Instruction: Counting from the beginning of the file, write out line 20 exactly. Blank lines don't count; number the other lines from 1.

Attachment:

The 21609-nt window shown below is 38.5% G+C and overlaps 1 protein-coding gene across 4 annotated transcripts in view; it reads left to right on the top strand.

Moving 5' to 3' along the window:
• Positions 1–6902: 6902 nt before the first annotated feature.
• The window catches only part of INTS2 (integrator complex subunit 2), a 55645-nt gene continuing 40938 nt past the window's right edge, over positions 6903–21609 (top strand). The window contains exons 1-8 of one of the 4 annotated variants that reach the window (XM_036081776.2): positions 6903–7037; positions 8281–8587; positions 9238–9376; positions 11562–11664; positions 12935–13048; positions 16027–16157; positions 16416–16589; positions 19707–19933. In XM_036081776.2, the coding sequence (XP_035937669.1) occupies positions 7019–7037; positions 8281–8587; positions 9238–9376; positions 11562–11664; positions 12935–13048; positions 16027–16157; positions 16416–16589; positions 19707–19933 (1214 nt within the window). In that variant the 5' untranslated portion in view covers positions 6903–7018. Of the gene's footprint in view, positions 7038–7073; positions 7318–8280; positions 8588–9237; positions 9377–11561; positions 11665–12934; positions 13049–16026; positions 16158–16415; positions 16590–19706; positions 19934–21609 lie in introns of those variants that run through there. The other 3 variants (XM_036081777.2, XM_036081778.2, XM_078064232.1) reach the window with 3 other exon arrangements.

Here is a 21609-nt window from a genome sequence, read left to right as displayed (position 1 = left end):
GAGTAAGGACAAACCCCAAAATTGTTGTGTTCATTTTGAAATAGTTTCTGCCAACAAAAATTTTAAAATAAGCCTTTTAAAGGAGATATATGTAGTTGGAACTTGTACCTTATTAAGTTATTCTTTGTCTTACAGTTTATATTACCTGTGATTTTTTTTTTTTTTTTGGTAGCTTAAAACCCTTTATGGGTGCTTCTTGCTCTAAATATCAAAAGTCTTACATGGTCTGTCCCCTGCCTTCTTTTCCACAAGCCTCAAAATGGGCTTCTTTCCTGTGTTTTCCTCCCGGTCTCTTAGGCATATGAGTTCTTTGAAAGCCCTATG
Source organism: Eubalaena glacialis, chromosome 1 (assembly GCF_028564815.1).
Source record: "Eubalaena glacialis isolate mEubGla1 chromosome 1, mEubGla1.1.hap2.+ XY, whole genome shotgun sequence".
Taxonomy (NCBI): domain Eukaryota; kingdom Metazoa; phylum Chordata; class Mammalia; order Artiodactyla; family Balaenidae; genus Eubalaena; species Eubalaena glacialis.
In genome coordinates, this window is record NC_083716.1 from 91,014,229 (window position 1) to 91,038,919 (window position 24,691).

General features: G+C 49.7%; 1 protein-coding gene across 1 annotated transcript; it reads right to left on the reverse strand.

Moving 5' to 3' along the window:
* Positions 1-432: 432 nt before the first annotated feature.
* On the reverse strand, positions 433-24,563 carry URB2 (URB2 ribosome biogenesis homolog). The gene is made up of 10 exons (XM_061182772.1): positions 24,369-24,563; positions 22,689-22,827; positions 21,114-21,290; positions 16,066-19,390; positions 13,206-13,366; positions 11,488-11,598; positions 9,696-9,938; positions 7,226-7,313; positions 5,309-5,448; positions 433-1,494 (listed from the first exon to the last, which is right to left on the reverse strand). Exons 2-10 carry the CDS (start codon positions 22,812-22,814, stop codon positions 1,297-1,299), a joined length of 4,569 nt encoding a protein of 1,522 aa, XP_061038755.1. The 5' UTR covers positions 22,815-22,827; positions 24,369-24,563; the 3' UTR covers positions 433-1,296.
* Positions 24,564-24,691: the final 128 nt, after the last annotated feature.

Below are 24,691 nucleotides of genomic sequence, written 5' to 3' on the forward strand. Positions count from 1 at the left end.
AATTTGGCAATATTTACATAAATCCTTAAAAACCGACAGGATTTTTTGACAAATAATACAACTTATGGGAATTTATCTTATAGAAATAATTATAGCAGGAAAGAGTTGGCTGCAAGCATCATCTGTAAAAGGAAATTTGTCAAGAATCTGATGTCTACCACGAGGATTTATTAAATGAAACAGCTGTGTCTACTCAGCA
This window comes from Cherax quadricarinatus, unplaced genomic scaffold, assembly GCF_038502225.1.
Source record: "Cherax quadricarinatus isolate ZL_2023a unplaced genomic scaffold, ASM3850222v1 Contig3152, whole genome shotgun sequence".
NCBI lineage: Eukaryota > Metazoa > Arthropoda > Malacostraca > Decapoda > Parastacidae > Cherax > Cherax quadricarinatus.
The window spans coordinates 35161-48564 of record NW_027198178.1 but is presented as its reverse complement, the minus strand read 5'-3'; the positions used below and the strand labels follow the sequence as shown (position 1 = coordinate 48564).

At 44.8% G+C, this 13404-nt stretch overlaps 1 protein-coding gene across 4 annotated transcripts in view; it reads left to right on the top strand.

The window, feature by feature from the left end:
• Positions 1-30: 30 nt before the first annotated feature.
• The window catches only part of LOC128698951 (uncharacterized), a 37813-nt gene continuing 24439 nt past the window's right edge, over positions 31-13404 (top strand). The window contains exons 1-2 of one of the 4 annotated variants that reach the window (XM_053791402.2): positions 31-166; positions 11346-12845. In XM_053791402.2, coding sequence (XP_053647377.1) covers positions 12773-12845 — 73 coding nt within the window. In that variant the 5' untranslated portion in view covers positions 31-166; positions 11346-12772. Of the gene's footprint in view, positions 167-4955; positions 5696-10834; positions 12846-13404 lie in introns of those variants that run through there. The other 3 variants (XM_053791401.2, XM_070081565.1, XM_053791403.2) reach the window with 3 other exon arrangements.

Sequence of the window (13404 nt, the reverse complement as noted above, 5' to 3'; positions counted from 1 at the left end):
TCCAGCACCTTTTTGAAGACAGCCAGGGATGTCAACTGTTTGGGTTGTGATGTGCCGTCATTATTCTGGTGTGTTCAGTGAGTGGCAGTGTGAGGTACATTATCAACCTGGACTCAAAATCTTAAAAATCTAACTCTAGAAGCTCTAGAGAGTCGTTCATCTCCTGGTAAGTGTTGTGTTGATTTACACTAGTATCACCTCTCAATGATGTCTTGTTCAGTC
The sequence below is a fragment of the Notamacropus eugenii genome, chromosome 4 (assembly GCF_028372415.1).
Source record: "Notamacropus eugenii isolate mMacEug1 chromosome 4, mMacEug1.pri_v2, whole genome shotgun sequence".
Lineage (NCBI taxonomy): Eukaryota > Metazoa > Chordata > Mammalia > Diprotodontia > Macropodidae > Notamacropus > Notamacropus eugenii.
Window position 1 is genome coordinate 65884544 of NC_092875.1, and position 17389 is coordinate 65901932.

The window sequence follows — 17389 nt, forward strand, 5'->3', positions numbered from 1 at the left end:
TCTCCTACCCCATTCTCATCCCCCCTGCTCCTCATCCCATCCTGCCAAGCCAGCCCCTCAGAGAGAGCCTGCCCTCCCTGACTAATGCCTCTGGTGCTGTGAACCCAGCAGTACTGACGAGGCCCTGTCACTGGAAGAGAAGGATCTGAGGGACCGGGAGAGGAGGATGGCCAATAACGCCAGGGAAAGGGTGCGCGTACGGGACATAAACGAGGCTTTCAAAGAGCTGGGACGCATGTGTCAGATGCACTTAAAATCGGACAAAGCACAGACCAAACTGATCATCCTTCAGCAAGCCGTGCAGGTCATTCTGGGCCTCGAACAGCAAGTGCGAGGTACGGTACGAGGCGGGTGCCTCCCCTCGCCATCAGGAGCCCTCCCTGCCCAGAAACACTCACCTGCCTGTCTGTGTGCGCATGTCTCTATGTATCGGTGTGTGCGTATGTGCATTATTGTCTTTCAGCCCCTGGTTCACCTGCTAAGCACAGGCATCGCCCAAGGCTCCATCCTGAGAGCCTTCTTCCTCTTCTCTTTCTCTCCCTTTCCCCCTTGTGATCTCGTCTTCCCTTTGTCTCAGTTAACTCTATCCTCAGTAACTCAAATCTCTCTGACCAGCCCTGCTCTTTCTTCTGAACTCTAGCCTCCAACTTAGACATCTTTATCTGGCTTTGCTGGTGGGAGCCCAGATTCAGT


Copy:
NCBI lineage: Eukaryota > Metazoa > Arthropoda > Malacostraca > Decapoda > Parastacidae > Cherax > Cherax quadricarinatus.